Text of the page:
• With the above, the contact ratio can be improved by using the hourglass worm 2 to attain the higher output. Also, the misalignment can be corrected readily by simplifying considerably the fitting operation of the hourglass worm 2.
  • Twelfth Embodiment
  • FIG. 14 is a longitudinal sectional view of an electric power steering according to a twelfth embodiment of the present invention.
  • In the twelfth embodiment, a four-point-contact ball bearing that does not need the preload is provided as the bearing 6 of the hourglass worm 2 on the motor side. Thus, the positional adjustment can be eliminated.
  • In contrast, the bearing 7 on the shaft end side is composed of the one-end-closed needle roller bearing. The bearing can be fitted into the fitting hole 33 provided in the end portion of the gear housing 1 from the outside of the gear housing 1 to seal the gear housing tightly.
  • With the above, not only the contact ratio can be improved by using the hourglass worm 2 to attain the higher output, but also the misalignment can be corrected readily by making the fitting operation of the hourglass worm 2 remarkably easy.
  • Thirteenth Embodiment
  • FIG. 15 is a longitudinal sectional view of an electric power steering according to a thirteenth embodiment of the present invention. FIGS. 16A to 16C are schematic views showing a fitting step of the electric power steering according to the thirteenth embodiment respectively.
  • The thirteenth embodiment is characterized in that the bearing 7 on the shaft end side is provided such that its position can be adjusted with respect to the gear housing 1 in the center-to-center direction.
  • More particularly, the bearing 7 on the shaft end side is composed of the one-end-closed needle roller bearing. A center-to-center distance adjusting member 41 is fitted on the one-end-closed needle roller bearing 7. A screw member 43 is screwed into the gear housing 1 to push the center-to-center distance adjusting member 41 via an elastic body 42 such as a spring, a rubber, a resin, or the like. Accordingly, the one-end-closed needle roller bearing 7 and the center-to-center distance adjusting member 41 are energized elastically toward the wheel 3 side.
  • In the fitting operation, as shown in FIG. 16A, the one-end-closed needle roller bearing 7 is fitted onto the hourglass worm 2, then the center-to-center distance adjusting member 41 is fitted on the one-end-closed needle roller bearing 7, and then the hourglass worm 2, and the like are inserted into the gear housing 1 in a state that the center-to-center distance is kept sufficiently large not to interfere with the wheel 3.
  • Then, as shown in FIG. 16B, the center-to-center distance adjusting member 41 is pushed into the gear housing 1. Thus, the hourglass worm 2 and the one-end-closed needle roller bearing 7 are moved toward the wheel 3 in their engaging position, and then fitted. At the same time, the bearing 6 on the motor side is also fitted. Finally, as shown in FIG. 16C, the screw member 43 is screwed.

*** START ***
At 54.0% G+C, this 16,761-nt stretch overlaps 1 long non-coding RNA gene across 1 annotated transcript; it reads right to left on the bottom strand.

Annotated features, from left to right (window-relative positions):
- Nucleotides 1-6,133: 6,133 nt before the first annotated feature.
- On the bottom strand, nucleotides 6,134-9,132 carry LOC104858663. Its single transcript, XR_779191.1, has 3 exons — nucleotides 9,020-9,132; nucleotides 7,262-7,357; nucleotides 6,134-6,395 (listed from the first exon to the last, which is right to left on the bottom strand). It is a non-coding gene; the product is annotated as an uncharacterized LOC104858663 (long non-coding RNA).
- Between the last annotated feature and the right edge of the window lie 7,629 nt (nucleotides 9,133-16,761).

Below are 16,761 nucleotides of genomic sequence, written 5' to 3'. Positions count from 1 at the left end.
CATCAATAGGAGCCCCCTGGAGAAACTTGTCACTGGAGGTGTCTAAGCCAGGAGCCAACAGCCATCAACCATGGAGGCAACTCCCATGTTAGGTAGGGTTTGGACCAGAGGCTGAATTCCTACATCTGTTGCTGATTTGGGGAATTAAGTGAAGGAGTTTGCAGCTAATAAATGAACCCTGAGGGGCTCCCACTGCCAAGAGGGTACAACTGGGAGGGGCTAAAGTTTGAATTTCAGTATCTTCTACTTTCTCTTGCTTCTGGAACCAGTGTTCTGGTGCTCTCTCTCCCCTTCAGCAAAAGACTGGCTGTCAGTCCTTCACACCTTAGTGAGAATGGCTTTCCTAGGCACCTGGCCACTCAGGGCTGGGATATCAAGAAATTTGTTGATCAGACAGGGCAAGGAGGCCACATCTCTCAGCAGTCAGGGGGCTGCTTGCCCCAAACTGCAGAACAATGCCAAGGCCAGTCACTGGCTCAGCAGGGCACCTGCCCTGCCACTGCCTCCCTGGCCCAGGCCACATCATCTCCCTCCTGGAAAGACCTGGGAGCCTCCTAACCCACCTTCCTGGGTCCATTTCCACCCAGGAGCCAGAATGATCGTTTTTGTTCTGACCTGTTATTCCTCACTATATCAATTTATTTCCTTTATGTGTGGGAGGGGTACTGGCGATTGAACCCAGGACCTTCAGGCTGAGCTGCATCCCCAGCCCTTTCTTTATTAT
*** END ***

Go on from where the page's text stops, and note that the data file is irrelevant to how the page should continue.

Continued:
• In this manner, the one-end-closed needle roller bearing 7 on the shaft end side of the hourglass worm 2 is set such that the bearing can be moved with respect to the gear housing 1 in the wheel 3 direction. Thus, the hourglass worm 2 can be brought close to the wheel 3 side after such hourglass worm 2 is fitted into the one-end-closed needle roller bearing 7. As a result, the bearing 7 on the shaft end side can be provided in such a way that its position can be adjusted with respect to the gear housing 1 in the center-to-center direction.
  • With the above, the contact ratio can be improved by using the hourglass worm 2 to achieve the higher output. Also, the misalignment can be corrected easily by simplifying considerably the fitting operation of the hourglass worm 2.
  • Here a buffering O ring 44 is provided between the center-to-center distance adjusting member 41 and the screw member 43.
  • In this case, the present invention is not limited to the above embodiments, and the present invention may be varied variously. More specifically, the magneto ball bearing may be employed instead of the tapered roller bearing or the angular contact bearing.
  • Fourteenth Embodiment
  • FIG. 17 is a longitudinal sectional view of an electric power steering according to a fourteenth embodiment of the present invention.
  • FIG. 18 is a state diagram of a line of contact in the electric power steering according to the fourteenth embodiment of the present invention.
  • FIG. 19 is a view showing relationships among a clearance and a worm root diameter and a wheel tooth thickness in the electric power steering according to the fourteenth embodiment of the present invention.
  • In the fourteenth embodiment, a hourglass worm 202 and a worm wheel 203 that is meshed with this hourglass worm 202 are installed into a gear housing 201 of the worm gear system, and an electric motor 204 for driving the hourglass worm 202 is attached to the side portion of the gear housing 201. The worm wheel 203 is fitted onto an output shaft 205 (e.g., a pinion shaft or a column shaft) of the steering equipment. Therefore, the assist steering torque is generated from the electric motor 204 in response to the steering torque applied to the steering wheel (not shown), and then is transmitted to the output shaft 205 of the steering equipment via the reduction gear that consists of the hourglass worm 202 and a worm wheel 203. In this case, a reference symbol 205 a denotes a torsion bar.